Straight Talk for Seniors®: What the Bipartisan Budget Act of 2018 Means for Seniors
On Feb. 9, Congress passed and the President signed into law the Bipartisan Budget Act of 2018. The legislation lifts funding caps and makes some positive Medicare changes, thanks to NCOA’s advocacy. But it also cuts and leaves out other important programs. Here’s our analysis.
Funding for Aging Services
Perhaps the most important development is that the new law lifts the budget caps imposed by the Budget Control Act of 2011 for both FY18 and FY19. This is the fourth time Congress has enacted a temporary reprieve from the budget caps, and this increase is the largest.
Of the almost $300 billion in new spending, $63 billion is for domestic or non-defense discretionary (NDD) programs in FY18, with another $68 billion in FY19. The law also raises caps on defense spending by $80 billion in FY18 and $85 billion in FY19.
This may look like significant new spending on NDD programs. But, in reality, it fails to make up for the last 10 years of cuts. Adjusted for inflation and total population growth (not just seniors), the new NDD total in FY18 is still 11% below its comparable level in 2010.
With the new spending levels set, Congress now has until March 23 to craft an omnibus package to enact all 12 FY18 appropriations bills. Some new investments that have already been prioritized include $3 billion to combat the opioid crisis, $1 billion for the National Institutes of Health, and “adequate” funding for the Social Security Administration to ensure constituents are served.
NCOA is working to ensure that the omnibus also removes threats posed to some key aging services programs. The House had proposed eliminating the Medicare State Health Insurance Assistance Program (SHIP) and cutting $100 million from the Senior Community Service Employment Program (SCSEP), $3 million from Chronic Disease Self-Management Education (CDSME), and $2 million from the Elder Justice Initiative.
Health Program Extensions
The Bipartisan Budget Act also features several positive changes to Medicare. These include:
- Benefits Outreach: The act extends for two years (at current levels of $37.5 million) funding for outreach and enrollment for low-income Medicare beneficiaries originally authorized under the Medicare Improvement for Patients and Providers Act (MIPPA). NCOA played a leadership role in securing this funding, which is allocated to SHIPs, Area Agencies on Aging, Aging and Disability Resource Centers, and the National Center for Benefits and Outreach Enrollment. The act also requires the Administration for Community Living to report on the amount and use of the $13 million in MIPPA funds provided to states through the SHIP allocation, but this does not apply to annual SHIP appropriations of $47 million.
- Therapy Services: The law permanently repeals the Medicare payment cap for therapy services.
- Donut Hole: The act closes the Medicare Part D coverage gap, or “donut hole,” one year earlier. Beneficiary contributions will decrease to 25% of prescription costs in 2019, instead of 2020.
- In-Home Care: The law extends the Independence at Home Demonstration Program by two years and increases the number of participating beneficiaries from 10,000 to 15,000. It also improves access to Medicare telehealth services.
- Special Needs Plans: The act makes Medicare Special Needs Plans (SNPs) permanent. SNPs target enrollment to one or more special needs individuals, including those who are institutionalized, dually eligible for Medicare and Medicaid, or living with severe or disabling chronic conditions.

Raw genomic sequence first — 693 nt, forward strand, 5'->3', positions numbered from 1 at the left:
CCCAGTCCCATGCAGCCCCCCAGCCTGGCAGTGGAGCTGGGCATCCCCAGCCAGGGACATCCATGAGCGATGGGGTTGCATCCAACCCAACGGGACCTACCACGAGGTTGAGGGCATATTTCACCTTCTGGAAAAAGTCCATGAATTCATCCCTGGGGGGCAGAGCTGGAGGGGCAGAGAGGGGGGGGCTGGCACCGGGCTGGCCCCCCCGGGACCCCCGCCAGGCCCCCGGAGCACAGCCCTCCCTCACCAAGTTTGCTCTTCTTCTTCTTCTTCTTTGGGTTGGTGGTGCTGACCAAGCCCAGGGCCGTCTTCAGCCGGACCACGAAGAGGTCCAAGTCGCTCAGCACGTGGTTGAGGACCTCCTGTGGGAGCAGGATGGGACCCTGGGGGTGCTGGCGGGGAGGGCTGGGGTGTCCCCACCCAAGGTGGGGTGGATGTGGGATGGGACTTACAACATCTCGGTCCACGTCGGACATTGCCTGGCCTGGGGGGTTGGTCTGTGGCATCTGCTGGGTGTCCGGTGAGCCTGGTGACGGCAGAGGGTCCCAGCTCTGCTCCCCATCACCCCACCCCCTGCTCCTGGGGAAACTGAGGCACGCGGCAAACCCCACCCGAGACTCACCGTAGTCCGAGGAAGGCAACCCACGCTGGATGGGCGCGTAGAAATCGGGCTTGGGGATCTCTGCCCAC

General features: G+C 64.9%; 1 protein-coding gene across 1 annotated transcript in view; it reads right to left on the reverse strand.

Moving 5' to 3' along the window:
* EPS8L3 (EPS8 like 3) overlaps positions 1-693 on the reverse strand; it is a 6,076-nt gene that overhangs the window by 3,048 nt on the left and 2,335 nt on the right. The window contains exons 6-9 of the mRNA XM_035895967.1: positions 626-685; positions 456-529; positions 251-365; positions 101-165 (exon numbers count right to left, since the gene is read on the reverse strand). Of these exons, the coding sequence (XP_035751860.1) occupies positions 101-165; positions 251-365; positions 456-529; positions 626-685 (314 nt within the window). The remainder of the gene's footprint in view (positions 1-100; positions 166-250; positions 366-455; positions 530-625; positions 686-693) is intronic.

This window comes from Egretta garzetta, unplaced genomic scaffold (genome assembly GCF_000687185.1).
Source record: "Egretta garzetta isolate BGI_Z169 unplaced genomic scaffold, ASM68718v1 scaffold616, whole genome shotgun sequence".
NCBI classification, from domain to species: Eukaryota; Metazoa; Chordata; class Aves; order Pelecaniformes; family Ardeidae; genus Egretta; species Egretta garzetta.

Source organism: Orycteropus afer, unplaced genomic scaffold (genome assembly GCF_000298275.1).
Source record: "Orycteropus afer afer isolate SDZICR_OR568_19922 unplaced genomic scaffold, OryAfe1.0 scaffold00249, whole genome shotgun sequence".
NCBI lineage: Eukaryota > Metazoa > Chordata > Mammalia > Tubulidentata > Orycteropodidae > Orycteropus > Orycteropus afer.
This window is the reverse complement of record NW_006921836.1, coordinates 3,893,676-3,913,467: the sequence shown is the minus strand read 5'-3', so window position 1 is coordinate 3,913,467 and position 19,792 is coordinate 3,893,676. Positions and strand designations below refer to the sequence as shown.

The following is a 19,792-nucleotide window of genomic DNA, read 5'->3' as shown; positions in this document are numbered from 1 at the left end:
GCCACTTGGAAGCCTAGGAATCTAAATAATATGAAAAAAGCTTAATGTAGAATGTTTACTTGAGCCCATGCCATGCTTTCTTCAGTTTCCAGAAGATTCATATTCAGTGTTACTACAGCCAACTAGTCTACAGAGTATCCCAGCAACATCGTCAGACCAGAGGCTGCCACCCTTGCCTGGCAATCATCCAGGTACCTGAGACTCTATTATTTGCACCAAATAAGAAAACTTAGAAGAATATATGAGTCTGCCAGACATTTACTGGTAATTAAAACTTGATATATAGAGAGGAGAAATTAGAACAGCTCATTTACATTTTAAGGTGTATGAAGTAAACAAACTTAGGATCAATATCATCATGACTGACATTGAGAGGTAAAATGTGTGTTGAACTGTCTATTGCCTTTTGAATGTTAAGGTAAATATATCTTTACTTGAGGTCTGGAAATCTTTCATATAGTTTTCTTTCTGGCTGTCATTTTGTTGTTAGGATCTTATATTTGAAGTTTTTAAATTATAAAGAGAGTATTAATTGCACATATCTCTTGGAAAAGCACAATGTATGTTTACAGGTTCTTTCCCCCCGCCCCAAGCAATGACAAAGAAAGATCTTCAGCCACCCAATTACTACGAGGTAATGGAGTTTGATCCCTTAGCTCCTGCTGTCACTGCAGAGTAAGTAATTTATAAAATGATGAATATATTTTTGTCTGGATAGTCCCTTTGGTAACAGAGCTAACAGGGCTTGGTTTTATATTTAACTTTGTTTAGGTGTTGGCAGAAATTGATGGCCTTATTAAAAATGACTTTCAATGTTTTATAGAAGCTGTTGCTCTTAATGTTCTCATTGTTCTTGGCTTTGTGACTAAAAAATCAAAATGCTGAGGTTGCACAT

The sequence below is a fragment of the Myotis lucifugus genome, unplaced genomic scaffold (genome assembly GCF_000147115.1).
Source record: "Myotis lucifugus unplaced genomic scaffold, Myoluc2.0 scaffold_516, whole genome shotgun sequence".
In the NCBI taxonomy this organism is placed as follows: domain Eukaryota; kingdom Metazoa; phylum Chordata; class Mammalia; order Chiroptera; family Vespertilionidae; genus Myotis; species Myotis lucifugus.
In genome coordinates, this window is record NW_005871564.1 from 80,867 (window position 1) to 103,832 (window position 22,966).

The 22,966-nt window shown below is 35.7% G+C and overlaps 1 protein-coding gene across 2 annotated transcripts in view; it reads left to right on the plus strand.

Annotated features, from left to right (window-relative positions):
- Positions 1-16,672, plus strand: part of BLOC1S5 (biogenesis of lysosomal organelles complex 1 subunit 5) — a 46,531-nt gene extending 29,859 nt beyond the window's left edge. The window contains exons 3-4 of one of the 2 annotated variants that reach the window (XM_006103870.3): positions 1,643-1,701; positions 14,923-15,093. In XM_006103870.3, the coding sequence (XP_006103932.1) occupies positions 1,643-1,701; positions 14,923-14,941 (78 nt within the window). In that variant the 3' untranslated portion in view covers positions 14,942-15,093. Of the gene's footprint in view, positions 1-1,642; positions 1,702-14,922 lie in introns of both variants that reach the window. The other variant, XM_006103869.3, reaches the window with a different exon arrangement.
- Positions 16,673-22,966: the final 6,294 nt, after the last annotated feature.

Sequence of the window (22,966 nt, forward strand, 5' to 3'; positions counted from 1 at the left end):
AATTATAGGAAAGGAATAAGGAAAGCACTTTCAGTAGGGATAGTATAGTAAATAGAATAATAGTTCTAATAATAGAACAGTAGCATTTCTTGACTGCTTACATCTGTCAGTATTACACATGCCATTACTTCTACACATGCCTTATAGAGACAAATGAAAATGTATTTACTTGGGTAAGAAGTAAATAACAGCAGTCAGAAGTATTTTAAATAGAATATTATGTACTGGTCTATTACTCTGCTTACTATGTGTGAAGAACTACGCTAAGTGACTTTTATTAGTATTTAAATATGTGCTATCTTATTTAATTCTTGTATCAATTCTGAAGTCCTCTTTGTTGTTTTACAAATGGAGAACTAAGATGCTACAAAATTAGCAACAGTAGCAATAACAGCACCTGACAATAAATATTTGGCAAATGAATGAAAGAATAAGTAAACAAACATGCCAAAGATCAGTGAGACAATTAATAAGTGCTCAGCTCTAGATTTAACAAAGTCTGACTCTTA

- Chronic Illness: The law expands Medicare Advantage supplemental benefits to meet the needs of chronically ill enrollees. These benefits would be required to have a reasonable expectation of improving or maintaining the health or overall function of the chronically ill enrollee and would not be limited to primarily health-related services.
Unfortunately, the budget act does NOT include other provisions that NCOA and aging advocates were seeking. NCOA and other national organizations will continue to urge Congress to include these in the March omnibus package:
- Long-Term Services & Supports: The act does not extend the Medicaid Money Follows the Person program, which expired on Sept. 30, 2016. It has assisted states in transitioning over 75,000 Medicaid enrollees from nursing facilities back to community-based settings. Sens. Portman (R-OH) and Cantwell (D-WA) have introduced S. 2227 to make improvements and extend the program for five years.
- Part B Enrollment: The law does not include the bicameral, bipartisan Beneficiary Enrollment Notification and Eligibility Simplification (BENES) Act (S. 1909; HR 2575), which would improve the Medicare Part B enrollment process.
To help pay for many of the new spending items, the act also includes a variety of program cuts. Of particular concern to older adults are:
- Prevention and Public Health Fund: The act cuts the Fund by $1.35 billion over 10 years, starting in FY24. It makes important investments in falls prevention and chronic disease self-management. See additional details from the Trust for America’s Health.
- Medicare Premiums: The act increases the percentage that Medicare beneficiaries with incomes of at least $500,000 ($750,000 for couples) must pay in Medicare Part B and Part D premiums from 80% to 85% of costs.
With appropriators working to finalize FY18 funding in March, NCOA will be advocating that, at a minimum, proposed cuts in aging services should be reversed. Learn more about how you can help defend these programs. NCOA also will continue to advocate for the Money Follows the Person program. You can help by sending a letter to your members of Congress. Shortly after these issues are resolved in March, Congress will turn its attention to the FY19 budget process. The Administration released its budget request on Feb. 12.